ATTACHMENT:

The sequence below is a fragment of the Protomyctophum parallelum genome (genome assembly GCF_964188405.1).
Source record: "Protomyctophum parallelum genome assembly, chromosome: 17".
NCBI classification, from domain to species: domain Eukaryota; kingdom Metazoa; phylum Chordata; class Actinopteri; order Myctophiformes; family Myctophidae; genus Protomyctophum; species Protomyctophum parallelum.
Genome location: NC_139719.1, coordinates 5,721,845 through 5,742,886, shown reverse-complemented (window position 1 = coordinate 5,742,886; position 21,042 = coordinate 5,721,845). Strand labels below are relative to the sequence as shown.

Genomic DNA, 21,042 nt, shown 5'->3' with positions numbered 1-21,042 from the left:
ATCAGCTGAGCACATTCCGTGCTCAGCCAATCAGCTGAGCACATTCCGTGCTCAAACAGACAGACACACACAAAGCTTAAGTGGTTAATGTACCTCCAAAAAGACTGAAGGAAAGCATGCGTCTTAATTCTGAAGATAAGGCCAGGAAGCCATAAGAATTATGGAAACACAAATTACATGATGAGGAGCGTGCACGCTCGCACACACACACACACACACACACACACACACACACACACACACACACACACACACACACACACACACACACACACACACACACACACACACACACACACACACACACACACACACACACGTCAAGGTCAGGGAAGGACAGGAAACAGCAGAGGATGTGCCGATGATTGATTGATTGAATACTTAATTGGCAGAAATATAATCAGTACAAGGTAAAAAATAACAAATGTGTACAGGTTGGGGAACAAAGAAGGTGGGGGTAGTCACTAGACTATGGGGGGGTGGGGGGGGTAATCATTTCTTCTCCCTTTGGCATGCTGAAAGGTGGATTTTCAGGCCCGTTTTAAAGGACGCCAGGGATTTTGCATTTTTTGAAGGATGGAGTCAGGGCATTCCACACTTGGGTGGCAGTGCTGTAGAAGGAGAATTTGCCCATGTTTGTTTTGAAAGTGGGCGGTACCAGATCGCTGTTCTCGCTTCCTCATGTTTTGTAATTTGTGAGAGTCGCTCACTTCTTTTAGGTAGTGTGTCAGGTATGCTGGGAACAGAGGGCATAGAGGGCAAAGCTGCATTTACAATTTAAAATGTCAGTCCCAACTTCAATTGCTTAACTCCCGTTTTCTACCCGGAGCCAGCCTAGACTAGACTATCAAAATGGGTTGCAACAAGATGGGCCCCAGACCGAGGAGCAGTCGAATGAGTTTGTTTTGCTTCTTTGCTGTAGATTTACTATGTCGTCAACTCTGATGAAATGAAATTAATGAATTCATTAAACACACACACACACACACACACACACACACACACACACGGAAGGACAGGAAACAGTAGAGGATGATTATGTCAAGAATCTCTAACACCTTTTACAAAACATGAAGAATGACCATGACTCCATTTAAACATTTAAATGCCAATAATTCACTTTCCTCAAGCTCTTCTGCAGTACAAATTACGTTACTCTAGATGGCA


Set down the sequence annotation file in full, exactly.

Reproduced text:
The sequence below is a fragment of the Protomyctophum parallelum genome (genome assembly GCF_964188405.1).
Source record: "Protomyctophum parallelum genome assembly, chromosome: 17".
NCBI classification, from domain to species: domain Eukaryota; kingdom Metazoa; phylum Chordata; class Actinopteri; order Myctophiformes; family Myctophidae; genus Protomyctophum; species Protomyctophum parallelum.
Genome location: NC_139719.1, coordinates 5,721,845 through 5,742,886, shown reverse-complemented (window position 1 = coordinate 5,742,886; position 21,042 = coordinate 5,721,845). Strand labels below are relative to the sequence as shown.

Genomic DNA, 21,042 nt, shown 5'->3' with positions numbered 1-21,042 from the left:
ATCAGCTGAGCACATTCCGTGCTCAGCCAATCAGCTGAGCACATTCCGTGCTCAAACAGACAGACACACACAAAGCTTAAGTGGTTAATGTACCTCCAAAAAGACTGAAGGAAAGCATGCGTCTTAATTCTGAAGATAAGGCCAGGAAGCCATAAGAATTATGGAAACACAAATTACATGATGAGGAGCGTGCACGCTCGCACACACACACACACACACACACACACACACACACACACACACACACACACACACACACACACACACACACACACACACACACACACACACACACACACACACACACACACACACACACGTCAAGGTCAGGGAAGGACAGGAAACAGCAGAGGATGTGCCGATGATTGATTGATTGAATACTTAATTGGCAGAAATATAATCAGTACAAGGTAAAAAATAACAAATGTGTACAGGTTGGGGAACAAAGAAGGTGGGGGTAGTCACTAGACTATGGGGGGGTGGGGGGGGTAATCATTTCTTCTCCCTTTGGCATGCTGAAAGGTGGATTTTCAGGCCCGTTTTAAAGGACGCCAGGGATTTTGCATTTTTTGAAGGATGGAGTCAGGGCATTCCACACTTGGGTGGCAGTGCTGTAGAAGGAGAATTTGCCCATGTTTGTTTTGAAAGTGGGCGGTACCAGATCGCTGTTCTCGCTTCCTCATGTTTTGTAATTTGTGAGAGTCGCTCACTTCTTTTAGGTAGTGTGTCAGGTATGCTGGGAACAGAGGGCATAGAGGGCAAAGCTGCATTTACAATTTAAAATGTCAGTCCCAACTTCAATTGCTTAACTCCCGTTTTCTACCCGGAGCCAGCCTAGACTAGACTATCAAAATGGGTTGCAACAAGATGGGCCCCAGACCGAGGAGCAGTCGAATGAGTTTGTTTTGCTTCTTTGCTGTAGATTTACTATGTCGTCAACTCTGATGAAATGAAATTAATGAATTCATTAAACACACACACACACACACACACACACACACACACACACGGAAGGACAGGAAACAGTAGAGGATGATTATGTCAAGAATCTCTAACACCTTTTACAAAACATGAAGAATGACCATGACTCCATTTAAACATTTAAATGCCAATAATTCACTTTCCTCAAGCTCTTCTGCAGTACAAATTACGTTACTCTAGATGGCA